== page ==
Radiation monitoring is carried out using a wide range beta gamma survey meter, auto-ranging with digital reading facility made up of built-in ionization chamber (Inovision, USA). This is hand held type with measuring range 0.1 μSv/h to 100 Sv/h. The exposure rates are measured at 5 cm distance at stomach and neck levels; and at 1 m and 2 m distances with patient sitting on the hospital bed. These measurements are recorded on the first and subsequent days till discharging the patient. Patients are allowed to go home when their exposure rates fall below 10μSv/h (1.0 mR/h) at 1 m distance. This may correspond to retention of residual body burden of about 170 MBq (4.6 mCi).


Table 3 shows the number of patients who received treatments for Ca. thyroid and thyrotoxicosis along with the activities of Ra131I administered. The mean activities administered were 4.19 GBq and 574.7 MBq for these groups of patients respectively. Table 4 shows the measured mean exposure rates and standard deviation. The number of patients is indicated in brackets. The semi-log plot of these mean exposure rates [Figure 1] gave two distinct patterns of clearance of radioactive body burdens. For patients with post-operative Ca.thyroid, the variation of body burden with time post-administration indicated a tri-exponential pattern. The three slopes of the plots yielded T½eff values 14.4 h, 22.0 h and 41.3 h. For patients treated for thyrotoxicosis, the body burden showed slow rate of clearance with a T½eff =111.4 h, and the exposure rate at 1 m did not show appreciable change after 48 h [Table 4].

Table 3
Details of administered activity
Table 4
Measured Exposure rates in μSv/h at 1m from patients post administration of I-131
Figure 1
Patterns of Clearance of body burden with administration of RA131I


Our mean exposure rates at 1 m immediately following administration of activity were 88.0 μSv/h (SD 37.6) and 14.9 μSv/h (SD 6), respectively, for the Ca. thyroid and thyrotoxic patients. The results of 1 m exposure rates for thyrotoxic patients 23.4 ±; 6.3 μSv/h as reported by Ibtisaam and Bererhi[7] are of the same magnitude. The mean activity of thyrotoxic patients is 574.7 MBq in the present work, to the mean activity of 609.8 MBq reported by these authors. For the patients with thyrotoxicosis, the mean half time of clearance of body burden in our work is T½eff = 111.4 h which is of the order of magnitude quoted by Meredith and Massey,[8] which is 5.5 days (about 136 h).

In our study, the exposure rate at 1 m is averaged over measured values and represented along with the range. This is because of many variables, such as administered activities [Figure 2], various age groups of patients ranging from 18 to 73 years, both sex and different patient weights. For health physics purposes, these values still give an estimate of the risk involved in terms of radiation levels encountered during isolation of these patients.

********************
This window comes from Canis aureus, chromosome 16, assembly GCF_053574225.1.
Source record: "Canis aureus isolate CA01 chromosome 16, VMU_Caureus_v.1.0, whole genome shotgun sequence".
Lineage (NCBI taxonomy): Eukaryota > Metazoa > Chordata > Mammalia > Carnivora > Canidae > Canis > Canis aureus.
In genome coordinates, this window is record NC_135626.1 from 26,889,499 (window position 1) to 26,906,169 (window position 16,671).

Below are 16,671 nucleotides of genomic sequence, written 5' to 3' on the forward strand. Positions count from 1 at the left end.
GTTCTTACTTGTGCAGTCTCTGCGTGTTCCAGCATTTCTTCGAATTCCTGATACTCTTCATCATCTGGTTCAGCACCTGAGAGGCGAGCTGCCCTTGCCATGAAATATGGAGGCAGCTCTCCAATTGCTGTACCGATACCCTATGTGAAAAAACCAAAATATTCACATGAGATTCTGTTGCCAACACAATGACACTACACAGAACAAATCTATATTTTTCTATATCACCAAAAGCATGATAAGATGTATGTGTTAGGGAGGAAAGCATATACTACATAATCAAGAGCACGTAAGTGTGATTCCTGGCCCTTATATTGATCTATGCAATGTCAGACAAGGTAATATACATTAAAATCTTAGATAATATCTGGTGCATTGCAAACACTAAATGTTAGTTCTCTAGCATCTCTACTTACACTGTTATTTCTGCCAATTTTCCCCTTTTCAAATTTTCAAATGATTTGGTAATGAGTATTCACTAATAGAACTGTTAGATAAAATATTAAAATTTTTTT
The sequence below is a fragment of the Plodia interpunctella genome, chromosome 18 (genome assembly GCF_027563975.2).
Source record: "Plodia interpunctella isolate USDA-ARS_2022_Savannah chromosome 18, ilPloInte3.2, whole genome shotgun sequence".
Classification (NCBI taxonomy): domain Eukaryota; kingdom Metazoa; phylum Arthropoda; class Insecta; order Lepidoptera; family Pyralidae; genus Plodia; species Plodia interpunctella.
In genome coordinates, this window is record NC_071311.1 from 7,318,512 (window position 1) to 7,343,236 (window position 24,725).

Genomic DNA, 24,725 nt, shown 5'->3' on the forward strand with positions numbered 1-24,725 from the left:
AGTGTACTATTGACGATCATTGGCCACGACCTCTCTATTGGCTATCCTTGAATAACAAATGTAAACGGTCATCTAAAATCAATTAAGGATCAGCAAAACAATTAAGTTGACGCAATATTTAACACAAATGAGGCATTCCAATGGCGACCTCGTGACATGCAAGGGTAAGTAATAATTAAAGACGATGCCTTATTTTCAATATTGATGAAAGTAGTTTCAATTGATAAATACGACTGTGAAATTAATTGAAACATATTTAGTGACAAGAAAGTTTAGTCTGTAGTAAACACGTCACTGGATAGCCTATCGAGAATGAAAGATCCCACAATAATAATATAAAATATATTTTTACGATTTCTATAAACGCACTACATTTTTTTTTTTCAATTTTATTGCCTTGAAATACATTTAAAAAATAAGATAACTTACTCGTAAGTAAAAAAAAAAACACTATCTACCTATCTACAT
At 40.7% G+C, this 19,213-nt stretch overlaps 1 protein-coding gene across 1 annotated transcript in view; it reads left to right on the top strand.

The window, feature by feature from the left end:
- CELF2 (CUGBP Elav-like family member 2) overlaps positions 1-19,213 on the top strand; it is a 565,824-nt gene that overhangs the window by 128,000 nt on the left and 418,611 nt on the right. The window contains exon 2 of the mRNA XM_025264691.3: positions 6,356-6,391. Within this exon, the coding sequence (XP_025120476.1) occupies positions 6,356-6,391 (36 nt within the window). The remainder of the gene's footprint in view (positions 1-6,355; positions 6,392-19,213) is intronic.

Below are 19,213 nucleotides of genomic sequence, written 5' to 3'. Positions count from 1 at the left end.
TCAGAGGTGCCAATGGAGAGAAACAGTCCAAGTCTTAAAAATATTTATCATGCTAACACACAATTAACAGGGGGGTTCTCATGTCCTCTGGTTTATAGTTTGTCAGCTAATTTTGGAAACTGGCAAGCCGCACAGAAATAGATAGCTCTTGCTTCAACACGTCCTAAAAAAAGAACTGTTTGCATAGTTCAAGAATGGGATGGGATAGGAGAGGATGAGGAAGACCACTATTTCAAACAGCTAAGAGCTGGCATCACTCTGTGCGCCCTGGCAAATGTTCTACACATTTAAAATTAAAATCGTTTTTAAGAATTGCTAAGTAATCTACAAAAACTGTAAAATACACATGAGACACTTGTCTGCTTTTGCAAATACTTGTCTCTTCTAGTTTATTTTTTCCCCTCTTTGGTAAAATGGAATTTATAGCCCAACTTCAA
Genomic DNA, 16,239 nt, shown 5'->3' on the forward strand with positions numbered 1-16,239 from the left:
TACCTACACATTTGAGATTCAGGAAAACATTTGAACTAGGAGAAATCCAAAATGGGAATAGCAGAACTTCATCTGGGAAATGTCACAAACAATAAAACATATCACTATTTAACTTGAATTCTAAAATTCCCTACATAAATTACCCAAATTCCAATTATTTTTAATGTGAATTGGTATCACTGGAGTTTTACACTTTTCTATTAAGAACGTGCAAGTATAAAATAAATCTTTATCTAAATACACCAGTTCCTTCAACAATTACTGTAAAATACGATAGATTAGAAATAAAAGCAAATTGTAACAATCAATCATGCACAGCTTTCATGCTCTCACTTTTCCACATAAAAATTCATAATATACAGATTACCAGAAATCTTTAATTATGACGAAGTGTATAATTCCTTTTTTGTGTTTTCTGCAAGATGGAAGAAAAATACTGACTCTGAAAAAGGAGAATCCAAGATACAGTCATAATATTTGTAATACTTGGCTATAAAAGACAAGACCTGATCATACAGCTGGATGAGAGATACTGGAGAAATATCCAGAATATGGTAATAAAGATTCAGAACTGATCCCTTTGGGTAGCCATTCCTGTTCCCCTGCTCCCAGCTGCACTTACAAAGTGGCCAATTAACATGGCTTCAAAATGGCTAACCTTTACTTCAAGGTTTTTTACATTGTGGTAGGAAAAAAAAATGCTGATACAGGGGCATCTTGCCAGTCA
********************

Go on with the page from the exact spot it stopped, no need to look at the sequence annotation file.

Figure 2
Details of administered activities in Ca Thyroid patients

In the Ca. thyroid patients in the present work, an estimated effective half time of clearance of 14.4 h for body burden is in good agreement with the earlier reported value 11.2-15.4 h[5] in Indian population, and the values reported by Barrington et al,[4] viz. 9.4 h, 13.4 h and 12 h. Thomas et al,[1] compared three methods of body burden estimation viz. 1) urine assay 2) prediction based on a pre-therapy diagnostic work up method using 74 MBq (2 mCi) 3)external exposure rate measurements during actual treatments. They opined that direct external exposure rate surveys showed the potential for being an accurate, reliable and relatively safe method of monitoring patient’s I-131 body burden. From Table 4, it is clearly seen that the exposure rate around the patient treated for thyrotoxicosis remains unchanged after 48 h, seldom reaching the value of 10 μSv/h (1 mR/h) at 1 m because of retention of activity by toxic thyroid.

The Nuclear Regulatory Commission (NRC) specifies patient’s discharge when the body burden falls below about 1100 MBq (30 mCi). However, based on the social and cultural reasons and living conditions in their home, 1100 MBq I-131 appears to be a higher activity limit in Oman. A lower limit of 400 MBq for the patients to be hospitalized (as per prevailing MOH recommendations)[6] will indicate need for hospitalization of all the patients treated for thyrotoxic disorders (above 370MBq). This will make the need for creation of more isolation rooms, which is not practical. Our body burden measurements in thyrotoxic patients treated in the last four years clearly indicate an effective half time of clearance around 114 h (about five days) and no further clearance after 48 h post administration. In this context, it appears that there is no justification in hospitalizing these thyrotoxic patients post administration of I-131 to reduce their body burden to permissible limits, with the presence of healthy thyroid, concentrating bulk of administered activities because of high uptakes. Hospitalization of a few patients for thyrotoxicosis treatments may therefore be selectively restricted to some cases who have infant children around or many inmates living in small homes, justifying reduction of public exposures to permissible levels.


Permission from Director General, Royal Hospital, for publication of above work is gratefully acknowledged.


Source of Support: Nil

Conflict of Interest: None declared.